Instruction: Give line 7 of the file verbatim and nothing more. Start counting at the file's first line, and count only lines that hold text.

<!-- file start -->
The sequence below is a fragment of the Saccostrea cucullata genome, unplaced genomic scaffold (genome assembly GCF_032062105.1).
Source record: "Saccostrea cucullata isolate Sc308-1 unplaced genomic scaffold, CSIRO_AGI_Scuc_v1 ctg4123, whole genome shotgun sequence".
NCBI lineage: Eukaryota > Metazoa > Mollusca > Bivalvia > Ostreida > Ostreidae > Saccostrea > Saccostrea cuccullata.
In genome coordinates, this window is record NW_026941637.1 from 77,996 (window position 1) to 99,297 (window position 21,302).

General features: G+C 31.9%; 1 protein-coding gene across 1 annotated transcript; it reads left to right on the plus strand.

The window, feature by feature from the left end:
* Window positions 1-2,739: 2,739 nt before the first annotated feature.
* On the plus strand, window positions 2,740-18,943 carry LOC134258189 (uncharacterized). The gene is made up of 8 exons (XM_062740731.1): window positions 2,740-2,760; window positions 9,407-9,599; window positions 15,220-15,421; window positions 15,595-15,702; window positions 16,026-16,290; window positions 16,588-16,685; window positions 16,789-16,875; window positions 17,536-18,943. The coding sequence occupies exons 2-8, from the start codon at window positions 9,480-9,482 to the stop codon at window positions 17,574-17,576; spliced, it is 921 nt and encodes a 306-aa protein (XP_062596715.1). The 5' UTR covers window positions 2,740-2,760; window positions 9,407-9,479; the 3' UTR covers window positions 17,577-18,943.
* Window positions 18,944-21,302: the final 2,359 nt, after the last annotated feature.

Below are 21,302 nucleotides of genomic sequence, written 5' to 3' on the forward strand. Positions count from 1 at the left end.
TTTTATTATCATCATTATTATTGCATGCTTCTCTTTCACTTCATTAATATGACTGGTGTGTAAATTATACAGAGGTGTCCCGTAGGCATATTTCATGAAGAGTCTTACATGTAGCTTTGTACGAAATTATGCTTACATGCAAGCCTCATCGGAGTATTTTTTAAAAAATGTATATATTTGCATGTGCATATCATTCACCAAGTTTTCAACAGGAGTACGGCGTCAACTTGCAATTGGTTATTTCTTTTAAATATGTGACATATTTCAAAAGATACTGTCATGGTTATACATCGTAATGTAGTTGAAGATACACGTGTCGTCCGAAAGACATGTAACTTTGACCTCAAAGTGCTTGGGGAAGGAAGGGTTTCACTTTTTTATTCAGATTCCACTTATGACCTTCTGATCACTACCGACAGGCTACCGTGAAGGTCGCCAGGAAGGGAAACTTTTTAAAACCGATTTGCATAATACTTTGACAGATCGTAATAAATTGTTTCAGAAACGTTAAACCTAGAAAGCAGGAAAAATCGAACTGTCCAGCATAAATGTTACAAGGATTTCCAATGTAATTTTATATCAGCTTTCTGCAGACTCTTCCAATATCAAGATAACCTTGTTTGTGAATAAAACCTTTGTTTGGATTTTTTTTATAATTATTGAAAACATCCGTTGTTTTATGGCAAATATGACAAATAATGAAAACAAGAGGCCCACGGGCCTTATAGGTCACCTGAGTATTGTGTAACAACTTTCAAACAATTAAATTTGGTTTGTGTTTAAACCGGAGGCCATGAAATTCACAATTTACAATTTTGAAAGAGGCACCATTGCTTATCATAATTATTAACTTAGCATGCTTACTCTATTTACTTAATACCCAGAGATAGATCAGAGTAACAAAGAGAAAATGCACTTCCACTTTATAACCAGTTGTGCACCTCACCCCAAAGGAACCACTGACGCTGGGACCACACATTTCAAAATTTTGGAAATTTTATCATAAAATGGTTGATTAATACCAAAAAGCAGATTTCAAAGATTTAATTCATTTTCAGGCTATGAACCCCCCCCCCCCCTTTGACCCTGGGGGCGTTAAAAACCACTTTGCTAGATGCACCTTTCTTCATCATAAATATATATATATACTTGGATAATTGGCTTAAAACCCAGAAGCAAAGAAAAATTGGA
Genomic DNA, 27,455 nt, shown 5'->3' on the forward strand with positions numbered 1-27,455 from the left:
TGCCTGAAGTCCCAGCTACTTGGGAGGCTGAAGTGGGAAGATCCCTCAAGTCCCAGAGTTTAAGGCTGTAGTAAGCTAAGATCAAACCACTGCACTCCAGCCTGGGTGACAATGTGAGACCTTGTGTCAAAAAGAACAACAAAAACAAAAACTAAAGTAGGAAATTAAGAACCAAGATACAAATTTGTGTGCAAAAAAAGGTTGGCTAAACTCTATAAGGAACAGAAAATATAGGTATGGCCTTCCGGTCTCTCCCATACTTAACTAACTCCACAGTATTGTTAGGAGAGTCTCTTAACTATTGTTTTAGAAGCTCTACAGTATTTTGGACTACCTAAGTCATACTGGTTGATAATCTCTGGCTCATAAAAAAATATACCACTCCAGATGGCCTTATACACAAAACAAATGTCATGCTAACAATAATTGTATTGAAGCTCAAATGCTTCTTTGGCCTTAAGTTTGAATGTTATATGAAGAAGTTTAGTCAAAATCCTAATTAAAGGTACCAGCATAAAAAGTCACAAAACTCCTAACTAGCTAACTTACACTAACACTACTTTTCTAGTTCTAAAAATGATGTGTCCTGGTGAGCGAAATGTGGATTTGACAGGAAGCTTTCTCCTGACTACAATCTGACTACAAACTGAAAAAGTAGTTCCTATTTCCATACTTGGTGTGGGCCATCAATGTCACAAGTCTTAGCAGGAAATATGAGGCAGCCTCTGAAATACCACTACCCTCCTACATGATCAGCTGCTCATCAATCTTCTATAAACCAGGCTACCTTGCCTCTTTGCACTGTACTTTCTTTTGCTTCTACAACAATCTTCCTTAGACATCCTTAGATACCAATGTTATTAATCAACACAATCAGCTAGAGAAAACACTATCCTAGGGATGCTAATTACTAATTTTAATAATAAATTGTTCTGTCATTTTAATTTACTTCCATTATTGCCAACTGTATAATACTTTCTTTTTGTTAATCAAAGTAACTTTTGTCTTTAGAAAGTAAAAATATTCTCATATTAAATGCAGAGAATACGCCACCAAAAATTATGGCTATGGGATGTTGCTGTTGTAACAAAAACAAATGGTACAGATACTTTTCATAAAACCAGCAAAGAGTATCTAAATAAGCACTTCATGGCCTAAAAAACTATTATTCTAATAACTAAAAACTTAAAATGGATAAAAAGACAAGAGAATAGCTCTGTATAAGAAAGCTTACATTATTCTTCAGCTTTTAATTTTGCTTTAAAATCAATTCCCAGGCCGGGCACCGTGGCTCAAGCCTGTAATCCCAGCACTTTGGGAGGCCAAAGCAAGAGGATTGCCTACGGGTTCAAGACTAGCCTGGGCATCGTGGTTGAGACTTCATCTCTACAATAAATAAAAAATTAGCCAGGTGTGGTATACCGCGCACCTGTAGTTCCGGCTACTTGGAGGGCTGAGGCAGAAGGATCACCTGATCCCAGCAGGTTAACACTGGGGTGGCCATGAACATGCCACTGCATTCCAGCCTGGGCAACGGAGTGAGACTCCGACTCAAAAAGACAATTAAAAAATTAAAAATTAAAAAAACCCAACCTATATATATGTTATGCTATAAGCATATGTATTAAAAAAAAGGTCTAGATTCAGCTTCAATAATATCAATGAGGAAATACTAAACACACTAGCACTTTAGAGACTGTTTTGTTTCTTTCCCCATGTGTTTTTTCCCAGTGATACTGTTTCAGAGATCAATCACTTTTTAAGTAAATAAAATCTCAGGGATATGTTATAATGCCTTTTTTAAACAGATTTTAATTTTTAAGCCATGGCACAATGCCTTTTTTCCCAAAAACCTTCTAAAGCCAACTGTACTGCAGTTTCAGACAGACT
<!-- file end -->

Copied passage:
* Window positions 1-2,739: 2,739 nt before the first annotated feature.